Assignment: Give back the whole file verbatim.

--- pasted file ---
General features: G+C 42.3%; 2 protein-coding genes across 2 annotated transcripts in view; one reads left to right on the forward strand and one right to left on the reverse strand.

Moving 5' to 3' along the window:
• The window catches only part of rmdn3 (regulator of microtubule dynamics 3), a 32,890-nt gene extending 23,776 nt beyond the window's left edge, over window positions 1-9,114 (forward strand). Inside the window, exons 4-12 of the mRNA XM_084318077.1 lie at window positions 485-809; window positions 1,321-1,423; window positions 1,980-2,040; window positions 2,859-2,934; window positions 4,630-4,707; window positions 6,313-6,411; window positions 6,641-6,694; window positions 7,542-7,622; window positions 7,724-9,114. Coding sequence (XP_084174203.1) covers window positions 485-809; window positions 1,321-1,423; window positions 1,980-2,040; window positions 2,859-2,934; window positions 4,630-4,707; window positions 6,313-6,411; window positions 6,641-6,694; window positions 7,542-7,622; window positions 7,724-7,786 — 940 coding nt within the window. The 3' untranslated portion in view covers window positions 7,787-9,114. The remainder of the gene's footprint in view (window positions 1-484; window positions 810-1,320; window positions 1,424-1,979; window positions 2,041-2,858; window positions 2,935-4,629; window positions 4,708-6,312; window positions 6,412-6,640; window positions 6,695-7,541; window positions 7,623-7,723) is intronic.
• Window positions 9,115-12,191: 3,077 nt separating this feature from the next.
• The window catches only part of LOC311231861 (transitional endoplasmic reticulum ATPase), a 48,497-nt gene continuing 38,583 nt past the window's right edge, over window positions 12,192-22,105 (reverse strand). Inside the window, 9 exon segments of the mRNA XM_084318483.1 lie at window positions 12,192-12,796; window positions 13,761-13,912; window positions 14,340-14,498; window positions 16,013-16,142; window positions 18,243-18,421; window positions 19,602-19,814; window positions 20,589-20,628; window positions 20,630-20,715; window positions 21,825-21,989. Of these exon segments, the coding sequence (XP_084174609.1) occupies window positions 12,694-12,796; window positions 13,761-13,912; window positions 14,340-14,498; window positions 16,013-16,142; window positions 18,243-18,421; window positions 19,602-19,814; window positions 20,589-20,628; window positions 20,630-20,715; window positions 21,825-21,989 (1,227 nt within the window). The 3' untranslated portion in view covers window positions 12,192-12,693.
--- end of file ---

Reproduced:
General features: G+C 42.3%; 2 protein-coding genes across 2 annotated transcripts in view; one reads left to right on the forward strand and one right to left on the reverse strand.

Moving 5' to 3' along the window:
• The window catches only part of rmdn3 (regulator of microtubule dynamics 3), a 32,890-nt gene extending 23,776 nt beyond the window's left edge, over window positions 1-9,114 (forward strand). Inside the window, exons 4-12 of the mRNA XM_084318077.1 lie at window positions 485-809; window positions 1,321-1,423; window positions 1,980-2,040; window positions 2,859-2,934; window positions 4,630-4,707; window positions 6,313-6,411; window positions 6,641-6,694; window positions 7,542-7,622; window positions 7,724-9,114. Coding sequence (XP_084174203.1) covers window positions 485-809; window positions 1,321-1,423; window positions 1,980-2,040; window positions 2,859-2,934; window positions 4,630-4,707; window positions 6,313-6,411; window positions 6,641-6,694; window positions 7,542-7,622; window positions 7,724-7,786 — 940 coding nt within the window. The 3' untranslated portion in view covers window positions 7,787-9,114. The remainder of the gene's footprint in view (window positions 1-484; window positions 810-1,320; window positions 1,424-1,979; window positions 2,041-2,858; window positions 2,935-4,629; window positions 4,708-6,312; window positions 6,412-6,640; window positions 6,695-7,541; window positions 7,623-7,723) is intronic.
• Window positions 9,115-12,191: 3,077 nt separating this feature from the next.
• The window catches only part of LOC311231861 (transitional endoplasmic reticulum ATPase), a 48,497-nt gene continuing 38,583 nt past the window's right edge, over window positions 12,192-22,105 (reverse strand). Inside the window, 9 exon segments of the mRNA XM_084318483.1 lie at window positions 12,192-12,796; window positions 13,761-13,912; window positions 14,340-14,498; window positions 16,013-16,142; window positions 18,243-18,421; window positions 19,602-19,814; window positions 20,589-20,628; window positions 20,630-20,715; window positions 21,825-21,989. Of these exon segments, the coding sequence (XP_084174609.1) occupies window positions 12,694-12,796; window positions 13,761-13,912; window positions 14,340-14,498; window positions 16,013-16,142; window positions 18,243-18,421; window positions 19,602-19,814; window positions 20,589-20,628; window positions 20,630-20,715; window positions 21,825-21,989 (1,227 nt within the window). The 3' untranslated portion in view covers window positions 12,192-12,693.